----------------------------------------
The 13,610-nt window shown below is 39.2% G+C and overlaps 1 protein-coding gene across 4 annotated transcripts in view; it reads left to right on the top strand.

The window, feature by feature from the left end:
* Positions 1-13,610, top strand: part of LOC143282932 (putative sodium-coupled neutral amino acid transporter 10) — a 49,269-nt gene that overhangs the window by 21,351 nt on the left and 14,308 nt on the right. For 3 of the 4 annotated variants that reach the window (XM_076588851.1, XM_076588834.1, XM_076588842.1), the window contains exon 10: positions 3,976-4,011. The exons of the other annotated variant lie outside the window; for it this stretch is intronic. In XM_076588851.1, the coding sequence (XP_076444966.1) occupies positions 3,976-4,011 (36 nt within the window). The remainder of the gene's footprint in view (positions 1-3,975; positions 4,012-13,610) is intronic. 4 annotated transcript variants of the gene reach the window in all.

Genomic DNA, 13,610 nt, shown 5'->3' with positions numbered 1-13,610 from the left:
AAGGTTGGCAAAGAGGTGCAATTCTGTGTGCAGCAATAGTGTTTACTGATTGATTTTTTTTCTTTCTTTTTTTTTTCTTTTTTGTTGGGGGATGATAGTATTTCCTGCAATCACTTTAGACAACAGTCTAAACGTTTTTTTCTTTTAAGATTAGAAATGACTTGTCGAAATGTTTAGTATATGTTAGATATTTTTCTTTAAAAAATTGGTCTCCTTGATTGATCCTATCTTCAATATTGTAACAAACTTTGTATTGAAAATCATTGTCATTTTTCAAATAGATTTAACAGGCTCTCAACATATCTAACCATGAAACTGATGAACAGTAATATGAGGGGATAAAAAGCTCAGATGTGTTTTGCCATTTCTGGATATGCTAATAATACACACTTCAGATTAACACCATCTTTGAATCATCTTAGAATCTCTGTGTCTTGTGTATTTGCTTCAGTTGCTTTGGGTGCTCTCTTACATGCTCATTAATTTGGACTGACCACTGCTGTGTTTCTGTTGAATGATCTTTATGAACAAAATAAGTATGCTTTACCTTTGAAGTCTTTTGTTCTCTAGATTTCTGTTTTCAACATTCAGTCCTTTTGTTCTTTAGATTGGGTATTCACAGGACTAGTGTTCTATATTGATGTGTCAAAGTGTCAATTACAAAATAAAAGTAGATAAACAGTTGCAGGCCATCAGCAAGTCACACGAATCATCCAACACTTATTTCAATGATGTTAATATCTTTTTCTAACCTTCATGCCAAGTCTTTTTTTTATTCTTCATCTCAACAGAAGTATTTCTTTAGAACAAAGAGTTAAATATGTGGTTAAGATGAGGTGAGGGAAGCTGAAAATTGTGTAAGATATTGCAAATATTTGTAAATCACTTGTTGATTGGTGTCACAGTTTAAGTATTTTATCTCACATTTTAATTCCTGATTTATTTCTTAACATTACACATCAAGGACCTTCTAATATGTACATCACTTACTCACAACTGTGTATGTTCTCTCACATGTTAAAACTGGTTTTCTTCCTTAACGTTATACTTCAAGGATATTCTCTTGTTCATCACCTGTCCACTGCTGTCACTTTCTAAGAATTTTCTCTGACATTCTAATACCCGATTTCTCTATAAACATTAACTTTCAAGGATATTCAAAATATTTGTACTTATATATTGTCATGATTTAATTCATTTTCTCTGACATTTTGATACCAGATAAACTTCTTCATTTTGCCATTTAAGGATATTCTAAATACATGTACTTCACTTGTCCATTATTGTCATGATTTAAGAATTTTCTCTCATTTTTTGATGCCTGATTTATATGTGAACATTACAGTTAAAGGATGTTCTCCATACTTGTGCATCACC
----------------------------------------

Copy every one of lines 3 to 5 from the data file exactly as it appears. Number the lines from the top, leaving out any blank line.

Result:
* Positions 1-13,610, top strand: part of LOC143282932 (putative sodium-coupled neutral amino acid transporter 10) — a 49,269-nt gene that overhangs the window by 21,351 nt on the left and 14,308 nt on the right. For 3 of the 4 annotated variants that reach the window (XM_076588851.1, XM_076588834.1, XM_076588842.1), the window contains exon 10: positions 3,976-4,011. The exons of the other annotated variant lie outside the window; for it this stretch is intronic. In XM_076588851.1, the coding sequence (XP_076444966.1) occupies positions 3,976-4,011 (36 nt within the window). The remainder of the gene's footprint in view (positions 1-3,975; positions 4,012-13,610) is intronic. 4 annotated transcript variants of the gene reach the window in all.

Genomic DNA, 13,610 nt, shown 5'->3' with positions numbered 1-13,610 from the left:
AAGGTTGGCAAAGAGGTGCAATTCTGTGTGCAGCAATAGTGTTTACTGATTGATTTTTTTTCTTTCTTTTTTTTTTCTTTTTTGTTGGGGGATGATAGTATTTCCTGCAATCACTTTAGACAACAGTCTAAACGTTTTTTTCTTTTAAGATTAGAAATGACTTGTCGAAATGTTTAGTATATGTTAGATATTTTTCTTTAAAAAATTGGTCTCCTTGATTGATCCTATCTTCAATATTGTAACAAACTTTGTATTGAAAATCATTGTCATTTTTCAAATAGATTTAACAGGCTCTCAACATATCTAACCATGAAACTGATGAACAGTAATATGAGGGGATAAAAAGCTCAGATGTGTTTTGCCATTTCTGGATATGCTAATAATACACACTTCAGATTAACACCATCTTTGAATCATCTTAGAATCTCTGTGTCTTGTGTATTTGCTTCAGTTGCTTTGGGTGCTCTCTTACATGCTCATTAATTTGGACTGACCACTGCTGTGTTTCTGTTGAATGATCTTTATGAACAAAATAAGTATGCTTTACCTTTGAAGTCTTTTGTTCTCTAGATTTCTGTTTTCAACATTCAGTCCTTTTGTTCTTTAGATTGGGTATTCACAGGACTAGTGTTCTATATTGATGTGTCAAAGTGTCAATTACAAAATAAAAGTAGATAAACAGTTGCAGGCCATCAGCAAGTCACACGAATCATCCAACACTTATTTCAATGATGTTAATATCTTTTTCTAACCTTCATGCCAAGTCTTTTTTTTATTCTTCATCTCAACAGAAGTATTTCTTTAGAACAAAGAGTTAAATATGTGGTTAAGATGAGGTGAGGGAAGCTGAAAATTGTGTAAGATATTGCAAATATTTGTAAATCACTTGTTGATTGGTGTCACAGTTTAAGTATTTTATCTCACATTTTAATTCCTGATTTATTTCTTAACATTACACATCAAGGACCTTCTAATATGTACATCACTTACTCACAACTGTGTATGTTCTCTCACATGTTAAAACTGGTTTTCTTCCTTAACGTTATACTTCAAGGATATTCTCTTGTTCATCACCTGTCCACTGCTGTCACTTTCTAAGAATTTTCTCTGACATTCTAATACCCGATTTCTCTATAAACATTAACTTTCAAGGATATTCAAAATATTTGTACTTATATATTGTCATGATTTAATTCATTTTCTCTGACATTTTGATACCAGATAAACTTCTTCATTTTGCCATTTAAGGATATTCTAAATACATGTACTTCACTTGTCCATTATTGTCATGATTTAAGAATTTTCTCTCATTTTTTGATGCCTGATTTATATGTGAACATTACAGTTAAAGGATGTTCTCCATACTTGTGCATCACC